- File Size: 2968 KB
- Print Length: 222 pages
- Simultaneous Device Usage: Unlimited
- Publisher: O'Reilly Media; 1 edition (July 7, 2017)
- Publication Date: July 7, 2017
- Sold by: Amazon.com Services LLC
- Language: English
- ASIN: B073SJBWKD
- Text-to-Speech: Enabled
- Word Wise: Not Enabled
- Lending: Not Enabled
- Amazon Best Sellers Rank: #588,627 Paid in Kindle Store (See Top 100 Paid in Kindle Store)
Think Data Structures: Algorithms and Information Retrieval in Java 1st Edition, Kindle Edition
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From the Publisher
The Philosophy Behind the Book
Data structures and algorithms are among the most important inventions of the last 50 years, and they are fundamental tools software engineers need to know. But in my opinion, most of the books on these topics are too theoretical, too big, and too 'bottom up'.
Mathematical analysis of algorithms is based on simplifying assumptions that limit its usefulness in practice. Many presentations of this topic gloss over the simplifications and focus on the math. In this book I present the most practical subset of this material and omit or de-emphasize the rest.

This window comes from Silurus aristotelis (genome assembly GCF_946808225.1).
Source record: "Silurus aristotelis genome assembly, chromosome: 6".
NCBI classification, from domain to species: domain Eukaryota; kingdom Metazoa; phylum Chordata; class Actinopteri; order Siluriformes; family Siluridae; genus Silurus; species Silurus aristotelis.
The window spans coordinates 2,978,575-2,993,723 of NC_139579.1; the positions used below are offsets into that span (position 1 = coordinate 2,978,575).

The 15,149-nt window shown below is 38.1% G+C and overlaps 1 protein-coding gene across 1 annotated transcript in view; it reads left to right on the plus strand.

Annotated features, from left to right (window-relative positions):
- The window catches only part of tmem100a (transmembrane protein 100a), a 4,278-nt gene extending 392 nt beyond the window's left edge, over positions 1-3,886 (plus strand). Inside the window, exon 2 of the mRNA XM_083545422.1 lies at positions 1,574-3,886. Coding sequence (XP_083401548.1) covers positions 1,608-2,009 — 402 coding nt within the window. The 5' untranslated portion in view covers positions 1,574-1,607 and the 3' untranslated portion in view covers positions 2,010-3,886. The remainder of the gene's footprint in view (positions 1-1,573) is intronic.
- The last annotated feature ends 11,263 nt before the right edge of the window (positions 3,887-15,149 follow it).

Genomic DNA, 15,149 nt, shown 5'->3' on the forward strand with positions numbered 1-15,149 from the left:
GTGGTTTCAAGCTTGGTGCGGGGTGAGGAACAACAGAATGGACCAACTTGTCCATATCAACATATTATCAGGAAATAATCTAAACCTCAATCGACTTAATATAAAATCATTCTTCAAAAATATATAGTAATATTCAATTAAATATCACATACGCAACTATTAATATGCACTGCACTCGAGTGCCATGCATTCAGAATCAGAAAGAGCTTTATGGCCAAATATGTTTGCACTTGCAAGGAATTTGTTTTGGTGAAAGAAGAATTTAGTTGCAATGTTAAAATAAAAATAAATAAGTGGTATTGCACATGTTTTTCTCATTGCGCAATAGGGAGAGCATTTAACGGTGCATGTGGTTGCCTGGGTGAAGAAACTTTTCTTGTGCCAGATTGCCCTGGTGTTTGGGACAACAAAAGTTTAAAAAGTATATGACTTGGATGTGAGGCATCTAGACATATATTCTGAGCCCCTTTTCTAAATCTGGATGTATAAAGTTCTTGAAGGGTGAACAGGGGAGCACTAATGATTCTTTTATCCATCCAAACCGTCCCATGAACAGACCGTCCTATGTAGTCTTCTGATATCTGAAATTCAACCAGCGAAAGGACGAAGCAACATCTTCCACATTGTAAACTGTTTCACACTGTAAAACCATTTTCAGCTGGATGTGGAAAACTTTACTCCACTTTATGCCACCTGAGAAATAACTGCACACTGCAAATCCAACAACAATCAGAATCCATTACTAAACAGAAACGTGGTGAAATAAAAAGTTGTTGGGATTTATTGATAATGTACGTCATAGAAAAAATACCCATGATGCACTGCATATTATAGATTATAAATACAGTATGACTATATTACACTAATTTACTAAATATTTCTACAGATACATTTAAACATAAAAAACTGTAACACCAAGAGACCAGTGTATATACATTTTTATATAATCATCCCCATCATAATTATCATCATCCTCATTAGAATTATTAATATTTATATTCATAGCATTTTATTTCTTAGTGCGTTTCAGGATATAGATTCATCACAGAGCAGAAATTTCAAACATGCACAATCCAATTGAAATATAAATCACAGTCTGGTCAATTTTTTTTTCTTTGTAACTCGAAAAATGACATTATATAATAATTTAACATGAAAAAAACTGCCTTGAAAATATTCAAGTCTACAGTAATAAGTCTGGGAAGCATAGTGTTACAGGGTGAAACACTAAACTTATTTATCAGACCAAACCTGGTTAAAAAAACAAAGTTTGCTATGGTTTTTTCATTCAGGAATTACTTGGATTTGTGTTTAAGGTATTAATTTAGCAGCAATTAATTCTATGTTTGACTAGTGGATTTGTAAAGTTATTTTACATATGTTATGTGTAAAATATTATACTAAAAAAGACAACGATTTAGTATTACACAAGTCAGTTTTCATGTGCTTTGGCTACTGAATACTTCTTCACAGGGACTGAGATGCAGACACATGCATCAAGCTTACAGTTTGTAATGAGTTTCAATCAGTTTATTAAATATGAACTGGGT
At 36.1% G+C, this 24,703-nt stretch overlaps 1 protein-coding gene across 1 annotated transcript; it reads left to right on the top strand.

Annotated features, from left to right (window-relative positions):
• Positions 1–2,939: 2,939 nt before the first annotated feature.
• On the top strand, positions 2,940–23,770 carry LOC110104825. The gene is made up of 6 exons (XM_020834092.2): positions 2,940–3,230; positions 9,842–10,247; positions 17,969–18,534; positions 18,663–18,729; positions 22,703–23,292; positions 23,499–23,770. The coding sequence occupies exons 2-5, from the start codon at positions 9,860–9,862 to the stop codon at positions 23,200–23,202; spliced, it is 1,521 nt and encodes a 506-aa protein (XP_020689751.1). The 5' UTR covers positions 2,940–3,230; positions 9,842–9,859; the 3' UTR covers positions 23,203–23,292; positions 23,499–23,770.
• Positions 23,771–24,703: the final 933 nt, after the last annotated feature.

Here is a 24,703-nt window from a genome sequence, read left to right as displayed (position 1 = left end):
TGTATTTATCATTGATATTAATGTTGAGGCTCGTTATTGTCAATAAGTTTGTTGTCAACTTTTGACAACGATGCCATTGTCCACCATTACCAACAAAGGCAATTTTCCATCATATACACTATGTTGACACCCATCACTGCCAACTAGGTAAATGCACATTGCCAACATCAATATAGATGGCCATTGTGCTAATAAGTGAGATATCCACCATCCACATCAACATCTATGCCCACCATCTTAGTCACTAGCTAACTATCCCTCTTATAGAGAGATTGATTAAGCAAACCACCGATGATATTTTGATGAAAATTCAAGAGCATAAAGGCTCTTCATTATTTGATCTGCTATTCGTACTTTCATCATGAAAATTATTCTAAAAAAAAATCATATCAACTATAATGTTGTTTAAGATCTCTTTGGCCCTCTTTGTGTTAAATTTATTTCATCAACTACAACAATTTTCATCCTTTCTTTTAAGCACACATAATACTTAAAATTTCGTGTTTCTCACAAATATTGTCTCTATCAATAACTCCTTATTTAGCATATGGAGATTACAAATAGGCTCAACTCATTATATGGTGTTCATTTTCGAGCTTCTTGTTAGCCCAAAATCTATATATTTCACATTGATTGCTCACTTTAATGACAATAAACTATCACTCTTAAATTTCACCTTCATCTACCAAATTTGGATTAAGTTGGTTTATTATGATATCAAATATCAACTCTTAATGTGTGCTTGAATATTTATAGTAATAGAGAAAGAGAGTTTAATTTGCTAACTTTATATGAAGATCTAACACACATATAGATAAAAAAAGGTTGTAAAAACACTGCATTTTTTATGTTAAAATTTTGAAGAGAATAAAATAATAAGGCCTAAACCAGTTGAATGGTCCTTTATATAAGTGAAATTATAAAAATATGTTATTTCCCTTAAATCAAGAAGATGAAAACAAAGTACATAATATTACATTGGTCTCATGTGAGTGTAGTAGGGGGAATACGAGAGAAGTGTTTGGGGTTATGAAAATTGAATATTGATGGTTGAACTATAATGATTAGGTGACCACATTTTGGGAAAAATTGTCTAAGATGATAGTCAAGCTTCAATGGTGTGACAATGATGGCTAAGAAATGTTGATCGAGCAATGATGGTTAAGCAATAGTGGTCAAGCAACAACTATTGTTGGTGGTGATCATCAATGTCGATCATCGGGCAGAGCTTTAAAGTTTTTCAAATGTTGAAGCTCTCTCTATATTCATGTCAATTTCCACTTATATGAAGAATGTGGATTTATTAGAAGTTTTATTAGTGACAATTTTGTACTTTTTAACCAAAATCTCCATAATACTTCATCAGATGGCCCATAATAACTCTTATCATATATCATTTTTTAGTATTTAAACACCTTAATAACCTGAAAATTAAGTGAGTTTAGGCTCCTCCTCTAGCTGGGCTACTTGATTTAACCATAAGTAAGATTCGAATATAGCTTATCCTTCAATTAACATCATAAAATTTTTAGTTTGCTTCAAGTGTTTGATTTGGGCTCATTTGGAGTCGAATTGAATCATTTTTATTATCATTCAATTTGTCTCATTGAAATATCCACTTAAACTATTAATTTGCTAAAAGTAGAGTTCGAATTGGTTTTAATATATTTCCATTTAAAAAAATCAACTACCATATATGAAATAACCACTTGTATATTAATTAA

Most books on these topics are at least 500 pages, and some are more than 1,000. By focusing on the topics I think are most useful for software engineers, I kept this book under 150 pages.
Too 'bottom up'
Many data structures books focus on how data structures work (the implementations), with less about how to use them (the interfaces). In this book, I go 'top down', starting with the interfaces. Readers learn to use the structures in the Java Collections Framework before getting into the details of how they work.
Finally, some books present this material out of context and without motivation: it’s just one damn data structure after another! I try to liven it up by organizing the topics around an application—web search—that uses data structures extensively, and is an interesting and important topic in its own right.
This application motivates some topics that are not usually covered in an introductory data structures class, including persistent data structures with Redis.
I have made difficult decisions about what to leave out, but I have made some compromises. I include a few topics that most readers will never use, but that they might be expected to know, possibly in a technical interview. For these topics, I present both the conventional wisdom as well as my reasons to be skeptical.
This book also presents basic aspects of software engineering practice, including version control and unit testing. Most chapters include an exercise that allows readers to apply what they have learned. Each exercise provides automated tests that check the solution. And for most exercises, I present my solution at the beginning of the next chapter.
About the Author
Allen B. Downey is a Professor of Computer Science at Olin College of Engineering. He has taught at Wellesley College, Colby College, and U.C. Berkeley. He has a Ph.D. in Computer Science from U.C. Berkeley and Master’s and Bachelor’s degrees from MIT.